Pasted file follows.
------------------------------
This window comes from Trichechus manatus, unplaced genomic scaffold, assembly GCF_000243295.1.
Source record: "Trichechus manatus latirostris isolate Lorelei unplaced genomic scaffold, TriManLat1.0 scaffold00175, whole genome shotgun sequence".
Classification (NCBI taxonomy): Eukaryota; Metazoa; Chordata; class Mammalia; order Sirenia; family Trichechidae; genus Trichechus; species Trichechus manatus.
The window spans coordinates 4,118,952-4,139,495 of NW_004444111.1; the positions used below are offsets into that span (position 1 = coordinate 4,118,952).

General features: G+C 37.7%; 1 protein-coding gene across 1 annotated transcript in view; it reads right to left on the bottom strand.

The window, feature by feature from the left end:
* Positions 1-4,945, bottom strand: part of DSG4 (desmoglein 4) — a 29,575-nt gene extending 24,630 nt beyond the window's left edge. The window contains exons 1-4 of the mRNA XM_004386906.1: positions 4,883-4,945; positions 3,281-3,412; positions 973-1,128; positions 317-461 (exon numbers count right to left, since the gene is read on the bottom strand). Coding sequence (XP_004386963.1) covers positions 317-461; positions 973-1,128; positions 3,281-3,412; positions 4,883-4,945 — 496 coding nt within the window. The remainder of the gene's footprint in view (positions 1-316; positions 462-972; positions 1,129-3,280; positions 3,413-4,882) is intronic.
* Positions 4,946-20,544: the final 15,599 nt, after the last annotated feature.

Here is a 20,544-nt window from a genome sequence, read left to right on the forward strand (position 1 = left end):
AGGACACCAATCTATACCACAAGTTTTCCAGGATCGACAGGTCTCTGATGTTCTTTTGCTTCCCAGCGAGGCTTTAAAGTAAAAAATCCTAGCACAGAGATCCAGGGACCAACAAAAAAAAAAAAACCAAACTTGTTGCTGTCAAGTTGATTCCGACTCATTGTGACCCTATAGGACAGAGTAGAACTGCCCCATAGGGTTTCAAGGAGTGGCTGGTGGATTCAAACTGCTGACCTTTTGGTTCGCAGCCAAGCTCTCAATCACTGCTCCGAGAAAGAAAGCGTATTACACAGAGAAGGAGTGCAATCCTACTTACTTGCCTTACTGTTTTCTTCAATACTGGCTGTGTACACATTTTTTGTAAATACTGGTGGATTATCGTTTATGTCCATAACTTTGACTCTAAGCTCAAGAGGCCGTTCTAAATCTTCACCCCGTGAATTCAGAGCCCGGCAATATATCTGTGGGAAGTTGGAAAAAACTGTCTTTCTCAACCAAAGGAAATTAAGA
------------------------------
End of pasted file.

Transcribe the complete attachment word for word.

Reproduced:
This window comes from Trichechus manatus, unplaced genomic scaffold, assembly GCF_000243295.1.
Source record: "Trichechus manatus latirostris isolate Lorelei unplaced genomic scaffold, TriManLat1.0 scaffold00175, whole genome shotgun sequence".
Classification (NCBI taxonomy): Eukaryota; Metazoa; Chordata; class Mammalia; order Sirenia; family Trichechidae; genus Trichechus; species Trichechus manatus.
The window spans coordinates 4,118,952-4,139,495 of NW_004444111.1; the positions used below are offsets into that span (position 1 = coordinate 4,118,952).

General features: G+C 37.7%; 1 protein-coding gene across 1 annotated transcript in view; it reads right to left on the bottom strand.

The window, feature by feature from the left end:
* Positions 1-4,945, bottom strand: part of DSG4 (desmoglein 4) — a 29,575-nt gene extending 24,630 nt beyond the window's left edge. The window contains exons 1-4 of the mRNA XM_004386906.1: positions 4,883-4,945; positions 3,281-3,412; positions 973-1,128; positions 317-461 (exon numbers count right to left, since the gene is read on the bottom strand). Coding sequence (XP_004386963.1) covers positions 317-461; positions 973-1,128; positions 3,281-3,412; positions 4,883-4,945 — 496 coding nt within the window. The remainder of the gene's footprint in view (positions 1-316; positions 462-972; positions 1,129-3,280; positions 3,413-4,882) is intronic.
* Positions 4,946-20,544: the final 15,599 nt, after the last annotated feature.

Here is a 20,544-nt window from a genome sequence, read left to right on the forward strand (position 1 = left end):
AGGACACCAATCTATACCACAAGTTTTCCAGGATCGACAGGTCTCTGATGTTCTTTTGCTTCCCAGCGAGGCTTTAAAGTAAAAAATCCTAGCACAGAGATCCAGGGACCAACAAAAAAAAAAAAACCAAACTTGTTGCTGTCAAGTTGATTCCGACTCATTGTGACCCTATAGGACAGAGTAGAACTGCCCCATAGGGTTTCAAGGAGTGGCTGGTGGATTCAAACTGCTGACCTTTTGGTTCGCAGCCAAGCTCTCAATCACTGCTCCGAGAAAGAAAGCGTATTACACAGAGAAGGAGTGCAATCCTACTTACTTGCCTTACTGTTTTCTTCAATACTGGCTGTGTACACATTTTTTGTAAATACTGGTGGATTATCGTTTATGTCCATAACTTTGACTCTAAGCTCAAGAGGCCGTTCTAAATCTTCACCCCGTGAATTCAGAGCCCGGCAATATATCTGTGGGAAGTTGGAAAAAACTGTCTTTCTCAACCAAAGGAAATTAAGA